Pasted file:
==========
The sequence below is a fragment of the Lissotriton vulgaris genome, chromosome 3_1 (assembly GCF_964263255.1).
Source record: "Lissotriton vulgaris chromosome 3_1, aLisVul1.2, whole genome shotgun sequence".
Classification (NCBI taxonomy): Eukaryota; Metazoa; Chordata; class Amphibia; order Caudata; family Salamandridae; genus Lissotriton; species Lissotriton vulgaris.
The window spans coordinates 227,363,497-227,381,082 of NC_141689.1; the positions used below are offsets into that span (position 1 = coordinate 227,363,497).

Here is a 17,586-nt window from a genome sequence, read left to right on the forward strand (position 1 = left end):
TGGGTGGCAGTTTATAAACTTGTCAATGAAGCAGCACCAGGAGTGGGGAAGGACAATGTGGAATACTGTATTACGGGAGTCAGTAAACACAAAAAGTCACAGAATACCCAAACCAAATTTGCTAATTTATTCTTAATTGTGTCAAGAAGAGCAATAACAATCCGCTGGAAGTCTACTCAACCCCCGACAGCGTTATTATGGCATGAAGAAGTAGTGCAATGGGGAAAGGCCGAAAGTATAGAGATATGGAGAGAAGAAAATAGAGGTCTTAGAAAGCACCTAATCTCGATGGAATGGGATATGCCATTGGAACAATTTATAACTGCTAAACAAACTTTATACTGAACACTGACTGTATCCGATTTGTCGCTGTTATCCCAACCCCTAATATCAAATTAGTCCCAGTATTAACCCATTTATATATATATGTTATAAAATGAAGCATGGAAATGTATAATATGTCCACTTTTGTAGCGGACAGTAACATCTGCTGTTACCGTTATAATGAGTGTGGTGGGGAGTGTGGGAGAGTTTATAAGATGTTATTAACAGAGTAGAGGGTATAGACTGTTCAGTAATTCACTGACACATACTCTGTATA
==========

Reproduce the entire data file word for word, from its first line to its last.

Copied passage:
The sequence below is a fragment of the Lissotriton vulgaris genome, chromosome 3_1 (assembly GCF_964263255.1).
Source record: "Lissotriton vulgaris chromosome 3_1, aLisVul1.2, whole genome shotgun sequence".
Classification (NCBI taxonomy): Eukaryota; Metazoa; Chordata; class Amphibia; order Caudata; family Salamandridae; genus Lissotriton; species Lissotriton vulgaris.
The window spans coordinates 227,363,497-227,381,082 of NC_141689.1; the positions used below are offsets into that span (position 1 = coordinate 227,363,497).

Here is a 17,586-nt window from a genome sequence, read left to right on the forward strand (position 1 = left end):
TGGGTGGCAGTTTATAAACTTGTCAATGAAGCAGCACCAGGAGTGGGGAAGGACAATGTGGAATACTGTATTACGGGAGTCAGTAAACACAAAAAGTCACAGAATACCCAAACCAAATTTGCTAATTTATTCTTAATTGTGTCAAGAAGAGCAATAACAATCCGCTGGAAGTCTACTCAACCCCCGACAGCGTTATTATGGCATGAAGAAGTAGTGCAATGGGGAAAGGCCGAAAGTATAGAGATATGGAGAGAAGAAAATAGAGGTCTTAGAAAGCACCTAATCTCGATGGAATGGGATATGCCATTGGAACAATTTATAACTGCTAAACAAACTTTATACTGAACACTGACTGTATCCGATTTGTCGCTGTTATCCCAACCCCTAATATCAAATTAGTCCCAGTATTAACCCATTTATATATATATGTTATAAAATGAAGCATGGAAATGTATAATATGTCCACTTTTGTAGCGGACAGTAACATCTGCTGTTACCGTTATAATGAGTGTGGTGGGGAGTGTGGGAGAGTTTATAAGATGTTATTAACAGAGTAGAGGGTATAGACTGTTCAGTAATTCACTGACACATACTCTGTATA